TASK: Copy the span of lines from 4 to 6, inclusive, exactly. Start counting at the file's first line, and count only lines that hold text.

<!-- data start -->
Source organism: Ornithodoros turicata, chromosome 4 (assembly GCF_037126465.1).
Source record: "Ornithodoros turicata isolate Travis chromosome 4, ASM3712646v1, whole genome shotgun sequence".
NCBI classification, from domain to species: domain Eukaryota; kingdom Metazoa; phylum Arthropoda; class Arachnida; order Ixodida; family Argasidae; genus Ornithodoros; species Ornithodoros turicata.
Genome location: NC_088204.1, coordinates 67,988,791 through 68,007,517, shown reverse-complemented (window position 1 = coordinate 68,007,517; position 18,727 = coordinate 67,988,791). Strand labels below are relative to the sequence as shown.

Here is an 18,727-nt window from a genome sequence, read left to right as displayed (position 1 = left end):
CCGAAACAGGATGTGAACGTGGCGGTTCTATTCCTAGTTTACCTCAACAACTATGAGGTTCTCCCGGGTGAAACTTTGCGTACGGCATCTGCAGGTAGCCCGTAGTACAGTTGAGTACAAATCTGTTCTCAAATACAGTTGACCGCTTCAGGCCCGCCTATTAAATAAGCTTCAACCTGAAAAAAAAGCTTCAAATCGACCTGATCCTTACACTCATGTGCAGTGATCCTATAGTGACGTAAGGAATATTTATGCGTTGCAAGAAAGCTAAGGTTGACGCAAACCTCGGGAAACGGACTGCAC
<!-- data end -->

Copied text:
Genome location: NC_088204.1, coordinates 67,988,791 through 68,007,517, shown reverse-complemented (window position 1 = coordinate 68,007,517; position 18,727 = coordinate 67,988,791). Strand labels below are relative to the sequence as shown.

Here is an 18,727-nt window from a genome sequence, read left to right as displayed (position 1 = left end):
CCGAAACAGGATGTGAACGTGGCGGTTCTATTCCTAGTTTACCTCAACAACTATGAGGTTCTCCCGGGTGAAACTTTGCGTACGGCATCTGCAGGTAGCCCGTAGTACAGTTGAGTACAAATCTGTTCTCAAATACAGTTGACCGCTTCAGGCCCGCCTATTAAATAAGCTTCAACCTGAAAAAAAAGCTTCAAATCGACCTGATCCTTACACTCATGTGCAGTGATCCTATAGTGACGTAAGGAATATTTATGCGTTGCAAGAAAGCTAAGGTTGACGCAAACCTCGGGAAACGGACTGCAC